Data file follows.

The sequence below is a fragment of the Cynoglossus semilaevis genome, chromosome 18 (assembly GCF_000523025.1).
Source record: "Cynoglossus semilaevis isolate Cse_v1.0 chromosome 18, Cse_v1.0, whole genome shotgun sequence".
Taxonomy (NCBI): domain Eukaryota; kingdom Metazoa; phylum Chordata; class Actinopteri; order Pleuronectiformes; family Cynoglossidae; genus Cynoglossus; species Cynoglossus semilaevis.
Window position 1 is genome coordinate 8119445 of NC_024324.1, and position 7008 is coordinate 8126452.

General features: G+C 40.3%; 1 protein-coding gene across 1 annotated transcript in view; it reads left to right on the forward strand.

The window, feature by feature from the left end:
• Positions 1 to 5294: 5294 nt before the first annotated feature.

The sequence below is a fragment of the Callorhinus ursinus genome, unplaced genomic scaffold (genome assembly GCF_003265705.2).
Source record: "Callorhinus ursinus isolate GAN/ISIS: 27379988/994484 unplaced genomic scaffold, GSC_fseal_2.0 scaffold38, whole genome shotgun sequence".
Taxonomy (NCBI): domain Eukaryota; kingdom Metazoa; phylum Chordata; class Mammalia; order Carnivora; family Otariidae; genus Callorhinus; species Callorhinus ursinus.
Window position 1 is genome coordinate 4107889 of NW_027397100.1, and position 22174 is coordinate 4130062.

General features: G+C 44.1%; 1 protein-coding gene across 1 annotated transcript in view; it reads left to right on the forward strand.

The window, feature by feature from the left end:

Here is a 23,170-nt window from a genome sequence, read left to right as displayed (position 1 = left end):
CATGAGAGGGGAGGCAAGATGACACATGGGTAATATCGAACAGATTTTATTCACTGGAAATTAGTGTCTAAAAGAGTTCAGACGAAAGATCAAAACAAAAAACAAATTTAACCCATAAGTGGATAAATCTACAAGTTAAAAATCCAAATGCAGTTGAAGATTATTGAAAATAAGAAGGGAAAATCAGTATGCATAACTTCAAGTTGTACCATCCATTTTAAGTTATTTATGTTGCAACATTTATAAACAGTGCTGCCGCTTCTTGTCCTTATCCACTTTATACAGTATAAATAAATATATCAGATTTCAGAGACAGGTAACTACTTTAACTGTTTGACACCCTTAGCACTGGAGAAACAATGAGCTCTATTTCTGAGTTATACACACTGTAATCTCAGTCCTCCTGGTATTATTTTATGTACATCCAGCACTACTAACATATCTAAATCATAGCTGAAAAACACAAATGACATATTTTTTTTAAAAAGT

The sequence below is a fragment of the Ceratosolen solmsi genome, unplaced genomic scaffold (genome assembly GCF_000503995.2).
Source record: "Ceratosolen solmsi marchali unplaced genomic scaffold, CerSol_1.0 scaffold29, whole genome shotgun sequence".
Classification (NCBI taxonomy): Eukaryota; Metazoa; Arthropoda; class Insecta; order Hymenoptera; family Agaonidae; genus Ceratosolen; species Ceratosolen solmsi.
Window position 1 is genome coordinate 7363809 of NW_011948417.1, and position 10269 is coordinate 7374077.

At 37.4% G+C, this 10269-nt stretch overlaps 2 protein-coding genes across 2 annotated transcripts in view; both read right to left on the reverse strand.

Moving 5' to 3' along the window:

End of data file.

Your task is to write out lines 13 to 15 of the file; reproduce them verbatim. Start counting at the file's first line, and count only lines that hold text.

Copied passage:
The window, feature by feature from the left end:

Here is a 23,170-nt window from a genome sequence, read left to right as displayed (position 1 = left end):
CATGAGAGGGGAGGCAAGATGACACATGGGTAATATCGAACAGATTTTATTCACTGGAAATTAGTGTCTAAAAGAGTTCAGACGAAAGATCAAAACAAAAAACAAATTTAACCCATAAGTGGATAAATCTACAAGTTAAAAATCCAAATGCAGTTGAAGATTATTGAAAATAAGAAGGGAAAATCAGTATGCATAACTTCAAGTTGTACCATCCATTTTAAGTTATTTATGTTGCAACATTTATAAACAGTGCTGCCGCTTCTTGTCCTTATCCACTTTATACAGTATAAATAAATATATCAGATTTCAGAGACAGGTAACTACTTTAACTGTTTGACACCCTTAGCACTGGAGAAACAATGAGCTCTATTTCTGAGTTATACACACTGTAATCTCAGTCCTCCTGGTATTATTTTATGTACATCCAGCACTACTAACATATCTAAATCATAGCTGAAAAACACAAATGACATATTTTTTTTAAAAAGT